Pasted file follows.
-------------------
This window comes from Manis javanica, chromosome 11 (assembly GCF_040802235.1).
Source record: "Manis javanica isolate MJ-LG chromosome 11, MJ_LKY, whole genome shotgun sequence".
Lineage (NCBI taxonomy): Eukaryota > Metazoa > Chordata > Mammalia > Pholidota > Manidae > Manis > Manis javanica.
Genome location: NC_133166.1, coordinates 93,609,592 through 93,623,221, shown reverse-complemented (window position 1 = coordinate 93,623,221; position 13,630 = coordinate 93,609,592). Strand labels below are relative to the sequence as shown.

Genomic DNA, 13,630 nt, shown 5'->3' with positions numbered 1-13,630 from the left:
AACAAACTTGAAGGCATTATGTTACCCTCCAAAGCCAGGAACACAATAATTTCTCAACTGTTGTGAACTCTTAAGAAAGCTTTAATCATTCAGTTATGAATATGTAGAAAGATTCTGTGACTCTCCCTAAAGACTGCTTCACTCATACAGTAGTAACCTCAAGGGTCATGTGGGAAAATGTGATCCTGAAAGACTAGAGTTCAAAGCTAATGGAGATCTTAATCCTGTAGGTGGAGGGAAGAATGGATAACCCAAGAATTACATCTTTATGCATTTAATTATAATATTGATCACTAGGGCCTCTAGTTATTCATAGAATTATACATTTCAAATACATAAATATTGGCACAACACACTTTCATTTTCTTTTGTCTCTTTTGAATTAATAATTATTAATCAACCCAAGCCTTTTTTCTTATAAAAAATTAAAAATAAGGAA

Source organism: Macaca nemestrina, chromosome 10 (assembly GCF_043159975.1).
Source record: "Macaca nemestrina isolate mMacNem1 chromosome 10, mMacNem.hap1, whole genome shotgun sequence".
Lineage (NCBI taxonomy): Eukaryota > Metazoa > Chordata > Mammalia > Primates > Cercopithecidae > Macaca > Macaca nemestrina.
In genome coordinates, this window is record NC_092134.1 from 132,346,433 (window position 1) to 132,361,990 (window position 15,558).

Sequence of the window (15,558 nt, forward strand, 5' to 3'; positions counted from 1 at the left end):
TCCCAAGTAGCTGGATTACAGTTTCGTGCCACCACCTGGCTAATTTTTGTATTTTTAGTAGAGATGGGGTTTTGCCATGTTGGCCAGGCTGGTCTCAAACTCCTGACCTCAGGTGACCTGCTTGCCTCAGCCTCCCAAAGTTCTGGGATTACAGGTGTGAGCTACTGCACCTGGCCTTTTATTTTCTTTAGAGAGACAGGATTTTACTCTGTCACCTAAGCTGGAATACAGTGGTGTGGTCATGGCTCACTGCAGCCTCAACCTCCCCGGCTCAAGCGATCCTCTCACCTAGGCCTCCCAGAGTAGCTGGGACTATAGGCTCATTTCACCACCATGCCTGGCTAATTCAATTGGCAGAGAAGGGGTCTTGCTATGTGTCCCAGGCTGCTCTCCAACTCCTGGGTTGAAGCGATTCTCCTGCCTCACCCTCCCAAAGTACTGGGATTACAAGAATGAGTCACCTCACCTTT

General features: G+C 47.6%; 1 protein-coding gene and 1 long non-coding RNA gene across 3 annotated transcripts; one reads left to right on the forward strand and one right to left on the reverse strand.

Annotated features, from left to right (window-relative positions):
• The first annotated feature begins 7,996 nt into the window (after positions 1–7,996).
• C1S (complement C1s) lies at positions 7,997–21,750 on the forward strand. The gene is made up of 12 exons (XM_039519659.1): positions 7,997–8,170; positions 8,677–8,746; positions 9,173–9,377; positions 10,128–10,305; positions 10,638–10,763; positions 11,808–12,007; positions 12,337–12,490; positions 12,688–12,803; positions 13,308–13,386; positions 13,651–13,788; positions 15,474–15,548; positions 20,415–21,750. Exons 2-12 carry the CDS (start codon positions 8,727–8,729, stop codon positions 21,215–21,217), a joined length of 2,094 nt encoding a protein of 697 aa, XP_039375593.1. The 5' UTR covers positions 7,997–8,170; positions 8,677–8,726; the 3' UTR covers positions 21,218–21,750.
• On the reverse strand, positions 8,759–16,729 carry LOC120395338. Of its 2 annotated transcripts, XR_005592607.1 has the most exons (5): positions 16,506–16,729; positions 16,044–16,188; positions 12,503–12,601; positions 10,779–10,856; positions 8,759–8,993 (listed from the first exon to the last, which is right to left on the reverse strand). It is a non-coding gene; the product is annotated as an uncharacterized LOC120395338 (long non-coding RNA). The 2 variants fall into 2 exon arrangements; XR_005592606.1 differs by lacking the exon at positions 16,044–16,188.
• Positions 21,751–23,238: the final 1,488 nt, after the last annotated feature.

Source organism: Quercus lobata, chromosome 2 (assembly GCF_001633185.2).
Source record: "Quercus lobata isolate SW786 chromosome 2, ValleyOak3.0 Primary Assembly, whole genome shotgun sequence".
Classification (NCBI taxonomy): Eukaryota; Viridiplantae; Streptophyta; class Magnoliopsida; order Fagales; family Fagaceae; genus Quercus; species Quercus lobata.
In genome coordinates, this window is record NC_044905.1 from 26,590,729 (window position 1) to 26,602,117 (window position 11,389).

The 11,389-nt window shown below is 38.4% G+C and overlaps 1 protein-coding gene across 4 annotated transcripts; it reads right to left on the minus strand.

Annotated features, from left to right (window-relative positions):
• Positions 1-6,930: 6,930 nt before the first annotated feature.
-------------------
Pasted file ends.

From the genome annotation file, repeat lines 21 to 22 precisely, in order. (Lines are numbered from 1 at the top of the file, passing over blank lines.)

Classification (NCBI taxonomy): Eukaryota; Viridiplantae; Streptophyta; class Magnoliopsida; order Fagales; family Fagaceae; genus Quercus; species Quercus lobata.
In genome coordinates, this window is record NC_044905.1 from 26,590,729 (window position 1) to 26,602,117 (window position 11,389).